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Britain To Push For Tougher Syria Measures In Tunis


Syrians climb a pole and hold opposition flags during a protest against President Bashar al-Assad in Kafranbel, near Idlib, on February 21.

Syrians climb a pole and hold opposition flags during a protest against President Bashar al-Assad in Kafranbel, near Idlib, on February 21.

Foreign Secretary William Hague says Britain will push for a tightening of the diplomatic and economic "stranglehold" on the Damascus government at a major international meeting on Syria.

Hague said the meeting of the so-called "Friends of Syria" group in Tunis on February 24 would seek to bolster sanctions against President Bashar al-Assad's regime over his bloody crackdown on opponents.

Diplomats said Western and Arab states at the meeting would also demand that Assad call a cease-fire and allow humanitarian aid into the hardest-hit areas.

The "Friends of Syria" meeting is the first since the group was set up after a double veto earlier this month by Russia and China blocked a UN Security Council resolution condemning Assad's regime and demanding a transfer of power.

It will gather foreign ministers and officials from more than 70 countries.

Russia has denounced the meeting as one-sided and refused to attend. China has refused to commit itself.

The Russian Foreign Ministry said on February 23 that in a telephone conversation between the two countries' foreign ministers, Russia and China reconfirmed their opposition to foreign intervention in Syria and their support for talks with Assad's regime.

UN Points Finger At Syrian Officials

Meanwhile in Tehran, the top policy adviser to Iranian Supreme Leader Ayatollah Ali Khamenei, Ali Akbar Velayati, was quoted as saying that attempts to "topple" Assad's regime would fail and that Iran "stands firmly" by the Syrian government.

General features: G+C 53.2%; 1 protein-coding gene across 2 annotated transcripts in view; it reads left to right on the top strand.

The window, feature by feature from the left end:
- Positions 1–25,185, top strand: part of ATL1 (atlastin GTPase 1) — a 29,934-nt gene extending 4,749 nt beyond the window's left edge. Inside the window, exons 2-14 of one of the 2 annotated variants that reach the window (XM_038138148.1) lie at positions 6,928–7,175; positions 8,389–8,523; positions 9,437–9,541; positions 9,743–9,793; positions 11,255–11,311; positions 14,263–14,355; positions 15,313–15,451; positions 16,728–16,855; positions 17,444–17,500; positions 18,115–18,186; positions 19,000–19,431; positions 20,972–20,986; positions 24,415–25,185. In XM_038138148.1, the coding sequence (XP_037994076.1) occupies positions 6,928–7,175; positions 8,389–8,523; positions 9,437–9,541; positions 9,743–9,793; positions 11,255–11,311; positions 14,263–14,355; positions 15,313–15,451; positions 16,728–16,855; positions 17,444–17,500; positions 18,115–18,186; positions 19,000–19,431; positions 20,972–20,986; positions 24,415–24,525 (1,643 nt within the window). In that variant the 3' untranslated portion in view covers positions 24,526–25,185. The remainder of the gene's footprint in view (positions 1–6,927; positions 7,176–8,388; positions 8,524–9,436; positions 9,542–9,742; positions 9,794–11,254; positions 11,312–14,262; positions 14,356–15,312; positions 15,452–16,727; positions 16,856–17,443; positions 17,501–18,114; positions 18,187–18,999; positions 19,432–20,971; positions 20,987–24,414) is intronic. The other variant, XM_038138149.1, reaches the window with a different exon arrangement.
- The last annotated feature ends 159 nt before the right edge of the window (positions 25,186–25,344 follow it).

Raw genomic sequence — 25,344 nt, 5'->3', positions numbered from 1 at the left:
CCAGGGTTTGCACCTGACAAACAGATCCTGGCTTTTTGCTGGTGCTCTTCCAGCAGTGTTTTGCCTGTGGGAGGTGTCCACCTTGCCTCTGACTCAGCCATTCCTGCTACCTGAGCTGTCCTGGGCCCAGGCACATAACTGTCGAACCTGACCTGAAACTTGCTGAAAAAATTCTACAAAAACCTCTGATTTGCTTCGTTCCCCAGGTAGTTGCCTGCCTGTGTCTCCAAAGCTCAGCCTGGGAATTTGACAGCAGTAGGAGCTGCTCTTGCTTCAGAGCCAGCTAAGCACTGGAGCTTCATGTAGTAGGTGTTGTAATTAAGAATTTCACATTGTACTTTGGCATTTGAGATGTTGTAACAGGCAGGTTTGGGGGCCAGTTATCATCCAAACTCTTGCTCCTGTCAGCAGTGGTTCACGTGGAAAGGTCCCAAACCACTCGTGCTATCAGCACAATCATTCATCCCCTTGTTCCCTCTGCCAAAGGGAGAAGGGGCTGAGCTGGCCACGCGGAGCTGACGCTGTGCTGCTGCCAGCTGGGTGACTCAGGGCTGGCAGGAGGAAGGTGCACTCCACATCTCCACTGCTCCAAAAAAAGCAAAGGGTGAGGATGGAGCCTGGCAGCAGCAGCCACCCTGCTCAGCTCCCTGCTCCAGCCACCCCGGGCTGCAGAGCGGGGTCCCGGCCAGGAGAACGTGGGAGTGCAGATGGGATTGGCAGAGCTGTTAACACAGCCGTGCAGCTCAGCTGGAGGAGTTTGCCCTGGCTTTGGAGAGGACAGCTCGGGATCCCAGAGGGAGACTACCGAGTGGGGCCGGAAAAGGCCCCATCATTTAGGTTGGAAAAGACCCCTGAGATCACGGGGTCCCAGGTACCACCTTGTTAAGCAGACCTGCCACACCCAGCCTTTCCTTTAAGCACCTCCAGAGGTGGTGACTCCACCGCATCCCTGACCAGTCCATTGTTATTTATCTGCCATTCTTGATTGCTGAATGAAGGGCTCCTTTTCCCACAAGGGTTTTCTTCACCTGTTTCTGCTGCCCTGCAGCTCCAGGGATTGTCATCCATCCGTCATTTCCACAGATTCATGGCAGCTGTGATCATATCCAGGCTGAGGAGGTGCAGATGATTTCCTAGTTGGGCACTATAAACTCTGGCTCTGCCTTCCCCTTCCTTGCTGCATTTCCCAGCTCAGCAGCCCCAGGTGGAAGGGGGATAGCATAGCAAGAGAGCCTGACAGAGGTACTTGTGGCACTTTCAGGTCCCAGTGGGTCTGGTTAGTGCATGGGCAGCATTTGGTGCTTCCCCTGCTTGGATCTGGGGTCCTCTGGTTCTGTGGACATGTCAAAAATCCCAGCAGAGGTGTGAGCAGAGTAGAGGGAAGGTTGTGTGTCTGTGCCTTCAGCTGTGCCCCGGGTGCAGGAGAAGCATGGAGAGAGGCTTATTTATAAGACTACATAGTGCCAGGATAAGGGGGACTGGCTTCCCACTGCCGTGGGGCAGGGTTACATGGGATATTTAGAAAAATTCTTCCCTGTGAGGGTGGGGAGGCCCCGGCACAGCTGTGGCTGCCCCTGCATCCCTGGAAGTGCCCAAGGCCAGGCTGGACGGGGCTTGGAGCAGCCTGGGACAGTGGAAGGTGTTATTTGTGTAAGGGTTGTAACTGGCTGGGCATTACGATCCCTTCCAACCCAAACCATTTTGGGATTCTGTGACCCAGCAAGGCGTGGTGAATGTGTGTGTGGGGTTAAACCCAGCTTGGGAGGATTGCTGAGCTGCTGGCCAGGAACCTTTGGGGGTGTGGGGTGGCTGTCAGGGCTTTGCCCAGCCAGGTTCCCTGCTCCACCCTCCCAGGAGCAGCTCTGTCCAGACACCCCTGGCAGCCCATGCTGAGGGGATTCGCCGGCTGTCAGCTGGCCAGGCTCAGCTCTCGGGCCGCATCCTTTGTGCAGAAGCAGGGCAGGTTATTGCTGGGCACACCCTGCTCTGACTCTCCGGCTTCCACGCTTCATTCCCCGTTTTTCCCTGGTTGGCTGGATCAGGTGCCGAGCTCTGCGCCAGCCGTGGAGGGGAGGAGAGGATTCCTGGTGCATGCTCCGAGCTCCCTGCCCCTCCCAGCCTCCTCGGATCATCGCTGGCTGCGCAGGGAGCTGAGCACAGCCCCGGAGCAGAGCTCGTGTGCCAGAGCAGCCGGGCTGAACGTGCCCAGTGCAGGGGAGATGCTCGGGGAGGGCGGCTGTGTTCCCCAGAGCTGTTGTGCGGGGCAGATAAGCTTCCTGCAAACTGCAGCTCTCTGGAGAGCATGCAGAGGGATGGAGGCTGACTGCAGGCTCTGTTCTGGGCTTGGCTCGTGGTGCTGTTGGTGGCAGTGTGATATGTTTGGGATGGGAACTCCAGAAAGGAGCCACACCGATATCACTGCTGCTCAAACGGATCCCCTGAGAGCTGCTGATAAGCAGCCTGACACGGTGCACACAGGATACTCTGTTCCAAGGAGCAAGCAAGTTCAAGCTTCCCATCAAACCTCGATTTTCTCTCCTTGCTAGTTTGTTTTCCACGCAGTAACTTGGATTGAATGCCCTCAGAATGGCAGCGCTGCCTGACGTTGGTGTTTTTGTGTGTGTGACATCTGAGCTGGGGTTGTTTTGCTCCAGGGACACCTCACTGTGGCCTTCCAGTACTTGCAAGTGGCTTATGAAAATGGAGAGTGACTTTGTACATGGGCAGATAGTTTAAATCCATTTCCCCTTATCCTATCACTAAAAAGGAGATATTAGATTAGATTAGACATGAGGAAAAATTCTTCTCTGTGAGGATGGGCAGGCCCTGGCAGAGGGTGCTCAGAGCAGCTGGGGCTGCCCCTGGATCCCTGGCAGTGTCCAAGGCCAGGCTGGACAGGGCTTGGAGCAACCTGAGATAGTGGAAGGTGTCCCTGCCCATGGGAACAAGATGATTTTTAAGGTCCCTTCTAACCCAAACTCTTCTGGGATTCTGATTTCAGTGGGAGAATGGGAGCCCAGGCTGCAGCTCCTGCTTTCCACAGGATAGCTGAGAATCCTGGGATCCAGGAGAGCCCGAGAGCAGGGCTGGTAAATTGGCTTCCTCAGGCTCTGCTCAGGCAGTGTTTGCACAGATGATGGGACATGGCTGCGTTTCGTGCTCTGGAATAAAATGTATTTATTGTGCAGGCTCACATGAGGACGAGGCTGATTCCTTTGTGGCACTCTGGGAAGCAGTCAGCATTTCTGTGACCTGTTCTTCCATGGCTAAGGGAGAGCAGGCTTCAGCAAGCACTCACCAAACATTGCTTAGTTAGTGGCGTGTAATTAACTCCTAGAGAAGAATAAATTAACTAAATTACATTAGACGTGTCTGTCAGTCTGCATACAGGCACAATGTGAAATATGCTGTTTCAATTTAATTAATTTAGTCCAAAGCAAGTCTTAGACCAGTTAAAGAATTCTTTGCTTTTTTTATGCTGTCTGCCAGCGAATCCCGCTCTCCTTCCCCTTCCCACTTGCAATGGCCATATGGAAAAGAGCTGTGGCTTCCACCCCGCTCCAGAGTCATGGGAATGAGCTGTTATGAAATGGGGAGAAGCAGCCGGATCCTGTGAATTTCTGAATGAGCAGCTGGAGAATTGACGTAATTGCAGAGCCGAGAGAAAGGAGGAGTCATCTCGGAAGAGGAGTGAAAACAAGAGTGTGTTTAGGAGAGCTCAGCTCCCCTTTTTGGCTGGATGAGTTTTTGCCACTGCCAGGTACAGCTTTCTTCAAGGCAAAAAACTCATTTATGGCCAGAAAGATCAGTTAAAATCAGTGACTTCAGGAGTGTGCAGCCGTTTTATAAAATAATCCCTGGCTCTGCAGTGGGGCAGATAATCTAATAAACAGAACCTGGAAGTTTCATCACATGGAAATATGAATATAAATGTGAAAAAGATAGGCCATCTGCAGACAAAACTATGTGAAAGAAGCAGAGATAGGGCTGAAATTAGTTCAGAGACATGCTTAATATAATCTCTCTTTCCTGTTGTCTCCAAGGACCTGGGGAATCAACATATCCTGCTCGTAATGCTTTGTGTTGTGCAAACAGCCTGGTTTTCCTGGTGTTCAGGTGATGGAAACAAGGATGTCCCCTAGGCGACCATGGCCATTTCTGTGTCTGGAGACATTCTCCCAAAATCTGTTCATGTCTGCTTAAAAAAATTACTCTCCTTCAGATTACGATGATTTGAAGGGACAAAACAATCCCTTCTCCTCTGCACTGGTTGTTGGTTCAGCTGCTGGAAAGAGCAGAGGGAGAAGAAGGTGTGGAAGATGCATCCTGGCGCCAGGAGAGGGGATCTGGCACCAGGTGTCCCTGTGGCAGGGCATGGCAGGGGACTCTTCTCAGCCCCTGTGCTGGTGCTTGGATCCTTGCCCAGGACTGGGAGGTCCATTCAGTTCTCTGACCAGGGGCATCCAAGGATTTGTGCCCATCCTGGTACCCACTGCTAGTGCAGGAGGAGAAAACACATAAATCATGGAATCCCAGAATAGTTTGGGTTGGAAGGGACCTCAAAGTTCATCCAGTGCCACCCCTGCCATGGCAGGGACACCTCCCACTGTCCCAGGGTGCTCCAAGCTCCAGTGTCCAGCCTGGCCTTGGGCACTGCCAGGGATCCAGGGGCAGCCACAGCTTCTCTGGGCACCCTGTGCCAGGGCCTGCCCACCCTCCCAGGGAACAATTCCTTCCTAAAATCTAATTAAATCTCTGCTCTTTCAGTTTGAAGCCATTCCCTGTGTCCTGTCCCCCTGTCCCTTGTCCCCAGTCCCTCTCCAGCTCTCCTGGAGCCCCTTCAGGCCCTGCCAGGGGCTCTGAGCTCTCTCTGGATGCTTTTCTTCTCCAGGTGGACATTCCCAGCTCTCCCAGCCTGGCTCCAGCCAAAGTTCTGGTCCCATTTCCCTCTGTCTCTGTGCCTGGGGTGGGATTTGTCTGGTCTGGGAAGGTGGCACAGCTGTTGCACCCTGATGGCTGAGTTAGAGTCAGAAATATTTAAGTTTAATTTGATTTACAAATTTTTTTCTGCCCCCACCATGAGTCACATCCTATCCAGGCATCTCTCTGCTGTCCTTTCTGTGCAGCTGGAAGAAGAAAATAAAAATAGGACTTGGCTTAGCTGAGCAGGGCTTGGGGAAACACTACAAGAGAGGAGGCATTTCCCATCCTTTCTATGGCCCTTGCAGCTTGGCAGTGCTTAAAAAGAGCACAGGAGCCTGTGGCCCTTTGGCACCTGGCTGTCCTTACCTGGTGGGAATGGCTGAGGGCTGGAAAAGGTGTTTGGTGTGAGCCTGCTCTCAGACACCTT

Syrian rights activists say more than 7,600 people -- mostly civilians but also rebel fighters and soldiers -- have died since the popular uprising in Syria began a year ago.

A commission appointed by the UN Human Rights Council said on February 23 that top officials of the Syrian government may be responsible for crimes against humanity.

The Independent International Commission of Inquiry on Syria said that a "reliable body" of evidence exists suggesting that particular individuals, including commanding officers and high government officials, are responsible for crimes against humanity and rights violations.

The panel indicated that the list of officials could go as high as President Assad. However, the list was not made publicly available.

The commission of inquiry said that rebel forces led by the Free Syrian Army had also committed crimes -- "although not comparable in scale" to the government's.

Homs Shelling Continues

Meanwhile, Syrian government forces have resumed shelling the opposition stronghold of Homs, reportedly the 20th consecutive day of the government's assault on the city, in an offensive Syrian activists say has killed hundreds.

Two Western journalists -- along with a reported 30 Syrian civilians -- were killed in shelling in Homs on February 22.

Three Western journalists were also wounded in the shelling. One of them, French journalist Edith Bouvier, in a video posted online by opposition activists, asked to be urgently evacuated.

The Syrian government said it was not responsible for the journalists' deaths, saying the two journalists had "sneaked" into the country at their own risk.

The Syrian government has barred foreign media from operating freely in the country to cover the conflict.

With AFP and AP reporting
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